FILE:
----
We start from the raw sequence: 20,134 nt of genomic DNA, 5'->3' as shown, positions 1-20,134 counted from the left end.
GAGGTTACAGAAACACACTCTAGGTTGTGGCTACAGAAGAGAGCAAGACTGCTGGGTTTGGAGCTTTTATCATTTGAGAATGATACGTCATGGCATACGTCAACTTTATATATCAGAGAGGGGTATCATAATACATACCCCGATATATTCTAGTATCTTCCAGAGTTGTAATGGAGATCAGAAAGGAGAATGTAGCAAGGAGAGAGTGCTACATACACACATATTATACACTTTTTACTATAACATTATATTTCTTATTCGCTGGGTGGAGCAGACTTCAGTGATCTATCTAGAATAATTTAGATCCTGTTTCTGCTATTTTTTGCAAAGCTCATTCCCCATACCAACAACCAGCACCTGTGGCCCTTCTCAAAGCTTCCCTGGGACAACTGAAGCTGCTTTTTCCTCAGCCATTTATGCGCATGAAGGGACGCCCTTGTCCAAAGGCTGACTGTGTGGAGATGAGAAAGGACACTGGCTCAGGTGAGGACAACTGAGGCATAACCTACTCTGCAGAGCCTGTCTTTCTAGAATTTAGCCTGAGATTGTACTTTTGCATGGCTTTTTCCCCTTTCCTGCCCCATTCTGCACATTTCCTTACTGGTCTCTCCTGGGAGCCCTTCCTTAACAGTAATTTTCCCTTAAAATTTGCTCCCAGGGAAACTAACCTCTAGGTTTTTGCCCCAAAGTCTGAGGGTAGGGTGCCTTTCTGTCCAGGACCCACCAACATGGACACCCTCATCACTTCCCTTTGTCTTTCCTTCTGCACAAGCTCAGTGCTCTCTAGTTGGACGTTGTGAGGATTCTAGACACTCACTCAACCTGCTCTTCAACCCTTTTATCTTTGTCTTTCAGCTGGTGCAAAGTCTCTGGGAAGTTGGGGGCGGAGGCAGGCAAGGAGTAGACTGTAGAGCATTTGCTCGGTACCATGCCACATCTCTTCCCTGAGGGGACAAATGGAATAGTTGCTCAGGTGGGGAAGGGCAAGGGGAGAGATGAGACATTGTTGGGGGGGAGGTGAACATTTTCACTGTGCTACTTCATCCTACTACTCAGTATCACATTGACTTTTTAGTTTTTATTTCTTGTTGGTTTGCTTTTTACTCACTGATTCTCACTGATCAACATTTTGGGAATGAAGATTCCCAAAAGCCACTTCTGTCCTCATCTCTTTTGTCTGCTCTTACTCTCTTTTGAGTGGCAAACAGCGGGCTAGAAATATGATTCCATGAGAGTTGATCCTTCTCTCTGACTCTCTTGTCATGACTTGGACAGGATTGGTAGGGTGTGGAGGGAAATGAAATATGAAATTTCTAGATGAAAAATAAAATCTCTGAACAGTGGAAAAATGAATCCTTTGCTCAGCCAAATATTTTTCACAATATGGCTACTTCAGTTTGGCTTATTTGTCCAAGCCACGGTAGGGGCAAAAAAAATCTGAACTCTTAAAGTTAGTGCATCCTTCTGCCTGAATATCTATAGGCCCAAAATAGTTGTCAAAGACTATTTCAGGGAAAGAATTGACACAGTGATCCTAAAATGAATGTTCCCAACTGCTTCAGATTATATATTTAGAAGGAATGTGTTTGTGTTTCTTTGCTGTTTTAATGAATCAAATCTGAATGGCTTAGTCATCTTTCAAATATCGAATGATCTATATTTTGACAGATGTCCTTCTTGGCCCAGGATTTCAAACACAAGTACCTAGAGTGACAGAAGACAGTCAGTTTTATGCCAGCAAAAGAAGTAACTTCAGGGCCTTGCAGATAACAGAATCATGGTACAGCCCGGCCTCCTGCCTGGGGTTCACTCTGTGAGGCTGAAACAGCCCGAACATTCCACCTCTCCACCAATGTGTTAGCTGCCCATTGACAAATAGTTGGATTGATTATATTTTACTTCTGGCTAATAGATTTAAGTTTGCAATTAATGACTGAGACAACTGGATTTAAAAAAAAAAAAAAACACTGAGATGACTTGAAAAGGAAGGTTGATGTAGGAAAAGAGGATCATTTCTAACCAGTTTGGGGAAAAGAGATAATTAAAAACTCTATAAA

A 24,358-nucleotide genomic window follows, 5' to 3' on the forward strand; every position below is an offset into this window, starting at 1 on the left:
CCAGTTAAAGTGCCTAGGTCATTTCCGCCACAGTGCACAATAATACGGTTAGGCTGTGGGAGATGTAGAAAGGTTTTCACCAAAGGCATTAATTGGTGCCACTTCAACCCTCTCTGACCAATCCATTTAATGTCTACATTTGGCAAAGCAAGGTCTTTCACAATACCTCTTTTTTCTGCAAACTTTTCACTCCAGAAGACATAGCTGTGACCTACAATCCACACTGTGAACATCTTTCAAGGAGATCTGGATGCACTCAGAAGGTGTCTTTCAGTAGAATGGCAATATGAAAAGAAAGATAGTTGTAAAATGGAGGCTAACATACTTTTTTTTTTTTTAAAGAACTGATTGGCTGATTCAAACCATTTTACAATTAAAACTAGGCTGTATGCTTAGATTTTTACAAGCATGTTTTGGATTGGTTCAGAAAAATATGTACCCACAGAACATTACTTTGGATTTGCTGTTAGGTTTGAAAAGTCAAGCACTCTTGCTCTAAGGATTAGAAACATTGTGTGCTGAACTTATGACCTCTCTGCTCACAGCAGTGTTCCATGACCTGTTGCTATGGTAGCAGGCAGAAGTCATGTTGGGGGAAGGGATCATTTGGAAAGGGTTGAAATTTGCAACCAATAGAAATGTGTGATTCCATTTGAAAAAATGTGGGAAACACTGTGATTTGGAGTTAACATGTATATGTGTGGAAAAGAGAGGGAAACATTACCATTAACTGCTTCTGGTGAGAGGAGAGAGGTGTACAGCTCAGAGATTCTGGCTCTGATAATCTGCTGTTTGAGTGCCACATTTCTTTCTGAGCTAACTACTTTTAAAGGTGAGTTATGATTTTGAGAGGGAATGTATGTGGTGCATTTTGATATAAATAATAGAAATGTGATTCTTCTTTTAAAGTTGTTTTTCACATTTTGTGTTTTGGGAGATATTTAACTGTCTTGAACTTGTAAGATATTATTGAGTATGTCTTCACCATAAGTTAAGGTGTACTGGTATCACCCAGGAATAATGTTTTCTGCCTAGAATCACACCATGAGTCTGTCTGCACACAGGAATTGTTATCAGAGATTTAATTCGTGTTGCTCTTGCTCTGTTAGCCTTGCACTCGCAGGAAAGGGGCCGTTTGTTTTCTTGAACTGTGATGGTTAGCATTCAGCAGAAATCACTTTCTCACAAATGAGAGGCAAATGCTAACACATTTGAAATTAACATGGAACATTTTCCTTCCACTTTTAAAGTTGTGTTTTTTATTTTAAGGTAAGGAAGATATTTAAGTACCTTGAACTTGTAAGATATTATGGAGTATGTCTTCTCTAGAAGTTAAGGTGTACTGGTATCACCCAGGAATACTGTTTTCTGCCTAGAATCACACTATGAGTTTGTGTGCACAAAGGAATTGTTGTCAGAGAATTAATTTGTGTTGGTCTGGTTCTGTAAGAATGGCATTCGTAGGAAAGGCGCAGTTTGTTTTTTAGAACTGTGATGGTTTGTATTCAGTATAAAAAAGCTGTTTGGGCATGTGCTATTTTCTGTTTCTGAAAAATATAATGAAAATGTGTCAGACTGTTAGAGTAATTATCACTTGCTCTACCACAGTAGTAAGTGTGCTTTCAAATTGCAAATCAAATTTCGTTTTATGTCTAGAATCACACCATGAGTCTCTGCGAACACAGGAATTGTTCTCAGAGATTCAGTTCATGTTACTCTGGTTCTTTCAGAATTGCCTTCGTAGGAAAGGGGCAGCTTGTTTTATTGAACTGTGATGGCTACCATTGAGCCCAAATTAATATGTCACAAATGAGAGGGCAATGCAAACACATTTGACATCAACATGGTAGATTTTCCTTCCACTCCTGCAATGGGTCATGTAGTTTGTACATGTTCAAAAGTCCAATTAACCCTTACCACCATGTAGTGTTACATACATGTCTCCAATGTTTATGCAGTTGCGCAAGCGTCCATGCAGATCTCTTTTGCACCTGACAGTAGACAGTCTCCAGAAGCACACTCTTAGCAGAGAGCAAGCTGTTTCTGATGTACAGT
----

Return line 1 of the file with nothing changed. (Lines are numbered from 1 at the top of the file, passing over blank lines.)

We start from the raw sequence: 20,134 nt of genomic DNA, 5'->3' as shown, positions 1-20,134 counted from the left end.